A fairy tale bride deserves a fairy tale wedding dress. Made of silk organza with hand-painted pastel flowers, Cinderella’s wedding gown was made by 16 people and it took 550 hours to complete the dress. The result was simply magnificent. For me, it was more show-stopping than the blue gown she wore to the ball.
Cinderella wasn’t the first live-action adaptation of a Disney animated film. Alice in Wonderland came out five years ahead of Cinderella and it made more money in the box-office too. I never saw Alice in Wonderland in its entirety. I’m not a fan of the story and I wasn’t a fan of Mia Wasikowska until she starred in Crimson Peak after which I formed a better opinion of her as an actress.
Lily James, however, I already found quite captivating in Downton Abbey and I thought she was a good choice to play Cinderella. I wasn’t disappointed. Beautiful with an unmistakable touch of youthful innocence but neither ditzy nor altogether helpless.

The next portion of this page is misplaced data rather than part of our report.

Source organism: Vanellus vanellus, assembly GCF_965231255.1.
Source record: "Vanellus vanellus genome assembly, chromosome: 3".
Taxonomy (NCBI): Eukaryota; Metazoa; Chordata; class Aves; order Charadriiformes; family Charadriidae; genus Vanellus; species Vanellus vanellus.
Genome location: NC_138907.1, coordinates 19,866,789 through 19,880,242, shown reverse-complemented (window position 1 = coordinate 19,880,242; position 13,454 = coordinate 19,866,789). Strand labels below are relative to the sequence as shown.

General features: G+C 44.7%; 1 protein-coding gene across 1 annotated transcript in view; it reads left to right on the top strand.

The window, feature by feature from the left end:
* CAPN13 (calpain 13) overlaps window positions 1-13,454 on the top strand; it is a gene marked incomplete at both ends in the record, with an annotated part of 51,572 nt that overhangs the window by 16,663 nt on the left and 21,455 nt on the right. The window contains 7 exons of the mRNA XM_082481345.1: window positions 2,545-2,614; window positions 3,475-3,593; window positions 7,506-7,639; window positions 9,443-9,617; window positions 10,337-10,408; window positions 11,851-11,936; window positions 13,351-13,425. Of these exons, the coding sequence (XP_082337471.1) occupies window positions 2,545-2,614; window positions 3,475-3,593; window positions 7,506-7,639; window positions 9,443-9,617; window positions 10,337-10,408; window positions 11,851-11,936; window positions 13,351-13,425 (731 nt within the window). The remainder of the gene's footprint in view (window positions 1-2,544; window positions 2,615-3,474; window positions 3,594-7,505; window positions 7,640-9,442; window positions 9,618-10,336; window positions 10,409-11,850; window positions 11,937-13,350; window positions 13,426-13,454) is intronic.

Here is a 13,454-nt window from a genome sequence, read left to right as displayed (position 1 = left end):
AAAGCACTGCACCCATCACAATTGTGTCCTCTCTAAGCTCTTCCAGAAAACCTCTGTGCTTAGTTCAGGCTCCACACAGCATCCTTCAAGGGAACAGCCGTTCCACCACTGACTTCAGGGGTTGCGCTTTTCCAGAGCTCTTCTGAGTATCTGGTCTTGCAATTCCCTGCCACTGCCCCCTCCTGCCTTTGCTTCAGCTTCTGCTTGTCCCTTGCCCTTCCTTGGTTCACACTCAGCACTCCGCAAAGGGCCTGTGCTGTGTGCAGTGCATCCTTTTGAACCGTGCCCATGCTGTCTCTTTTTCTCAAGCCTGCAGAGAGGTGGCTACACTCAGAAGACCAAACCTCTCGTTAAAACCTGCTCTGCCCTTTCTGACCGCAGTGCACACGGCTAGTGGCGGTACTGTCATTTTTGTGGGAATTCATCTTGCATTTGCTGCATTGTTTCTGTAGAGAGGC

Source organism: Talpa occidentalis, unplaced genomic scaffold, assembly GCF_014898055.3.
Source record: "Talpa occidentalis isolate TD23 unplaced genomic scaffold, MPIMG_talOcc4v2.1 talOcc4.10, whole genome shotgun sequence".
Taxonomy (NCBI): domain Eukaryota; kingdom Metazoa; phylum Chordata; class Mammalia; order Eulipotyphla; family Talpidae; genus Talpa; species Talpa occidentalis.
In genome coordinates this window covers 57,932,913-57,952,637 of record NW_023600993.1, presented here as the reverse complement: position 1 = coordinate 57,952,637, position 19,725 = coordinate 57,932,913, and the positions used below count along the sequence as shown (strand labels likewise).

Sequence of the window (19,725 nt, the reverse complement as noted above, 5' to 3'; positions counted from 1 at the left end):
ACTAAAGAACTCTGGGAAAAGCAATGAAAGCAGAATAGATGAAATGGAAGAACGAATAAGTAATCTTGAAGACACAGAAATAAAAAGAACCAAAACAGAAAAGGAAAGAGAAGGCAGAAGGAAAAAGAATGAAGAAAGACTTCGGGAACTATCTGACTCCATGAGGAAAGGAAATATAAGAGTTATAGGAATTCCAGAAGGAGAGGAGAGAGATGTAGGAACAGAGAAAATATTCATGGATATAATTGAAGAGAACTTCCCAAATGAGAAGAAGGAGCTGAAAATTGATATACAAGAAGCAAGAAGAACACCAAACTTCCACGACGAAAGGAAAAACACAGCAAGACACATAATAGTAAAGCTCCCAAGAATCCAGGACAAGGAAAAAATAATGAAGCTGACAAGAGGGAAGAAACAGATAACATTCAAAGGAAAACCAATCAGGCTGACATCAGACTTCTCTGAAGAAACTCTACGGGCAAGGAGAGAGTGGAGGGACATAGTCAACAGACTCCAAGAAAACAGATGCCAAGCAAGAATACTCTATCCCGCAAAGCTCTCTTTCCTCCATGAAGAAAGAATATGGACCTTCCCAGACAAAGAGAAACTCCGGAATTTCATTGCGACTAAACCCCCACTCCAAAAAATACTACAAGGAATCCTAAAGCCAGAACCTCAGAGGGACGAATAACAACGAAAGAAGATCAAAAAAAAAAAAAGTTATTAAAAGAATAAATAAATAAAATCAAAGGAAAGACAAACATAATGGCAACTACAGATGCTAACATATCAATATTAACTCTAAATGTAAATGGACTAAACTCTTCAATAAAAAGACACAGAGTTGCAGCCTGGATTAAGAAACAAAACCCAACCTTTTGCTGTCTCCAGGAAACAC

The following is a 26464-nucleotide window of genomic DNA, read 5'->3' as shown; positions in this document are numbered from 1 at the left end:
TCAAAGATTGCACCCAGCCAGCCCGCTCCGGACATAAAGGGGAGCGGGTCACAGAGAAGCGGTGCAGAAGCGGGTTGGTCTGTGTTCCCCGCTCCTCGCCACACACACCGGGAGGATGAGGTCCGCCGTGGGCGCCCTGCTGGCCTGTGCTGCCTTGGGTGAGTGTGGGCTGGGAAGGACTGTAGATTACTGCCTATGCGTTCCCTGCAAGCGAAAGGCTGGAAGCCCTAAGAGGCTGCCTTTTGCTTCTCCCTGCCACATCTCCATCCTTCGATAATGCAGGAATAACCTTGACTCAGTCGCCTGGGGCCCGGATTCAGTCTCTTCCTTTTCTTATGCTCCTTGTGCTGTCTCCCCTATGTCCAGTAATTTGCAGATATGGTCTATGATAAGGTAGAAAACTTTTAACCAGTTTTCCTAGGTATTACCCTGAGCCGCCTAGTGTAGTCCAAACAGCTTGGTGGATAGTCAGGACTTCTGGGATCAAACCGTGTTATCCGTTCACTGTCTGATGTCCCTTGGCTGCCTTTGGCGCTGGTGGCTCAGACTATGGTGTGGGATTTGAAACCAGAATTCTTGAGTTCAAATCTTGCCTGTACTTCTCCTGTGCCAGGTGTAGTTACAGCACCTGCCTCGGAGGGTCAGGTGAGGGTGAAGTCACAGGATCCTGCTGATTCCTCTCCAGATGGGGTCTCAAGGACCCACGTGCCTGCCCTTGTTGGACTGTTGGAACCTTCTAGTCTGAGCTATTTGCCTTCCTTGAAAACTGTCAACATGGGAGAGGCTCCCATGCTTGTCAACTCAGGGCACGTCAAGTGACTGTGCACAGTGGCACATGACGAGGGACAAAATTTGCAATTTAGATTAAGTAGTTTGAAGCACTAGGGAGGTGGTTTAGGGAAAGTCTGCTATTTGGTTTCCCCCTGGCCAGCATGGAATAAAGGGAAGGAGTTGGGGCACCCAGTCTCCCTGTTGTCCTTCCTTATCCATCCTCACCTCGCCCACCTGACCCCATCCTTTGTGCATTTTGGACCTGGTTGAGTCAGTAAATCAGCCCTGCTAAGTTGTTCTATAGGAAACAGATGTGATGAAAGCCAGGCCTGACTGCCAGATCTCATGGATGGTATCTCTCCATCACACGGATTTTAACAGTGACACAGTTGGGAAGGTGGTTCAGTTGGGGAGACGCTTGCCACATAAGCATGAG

So much has been said and too much gushing has been heaped over the blue gown that Cinderella wore to the ball. Although I loved the floaty effect of the voluminous skirt and the way it bounced as Cinderella twirled on the dance floor, it was the wedding dress that made me gasp. Too bad that it enjoyed very little screen time.
There was no wedding scene in the film. When Cinderella appeared in her wedding dress, the wedding ceremony was presumably over, and Cinderella and the Price were preparing to walk to the balcony to wave to the crowd gathered below. Yep, a tradition with royal weddings, it seems, considering that in real life then Princess Elizabeth and Philip did the same and so did Prince Charles and Diana.
Unlike true-to-life royal weddings, however, there was no one else to steal the show, so to speak—unless you count the goose hovering in the balcony which the crowd couldn’t see anyway—when Cinderella and the Price kissed as the crowd below cheered enthusiastically.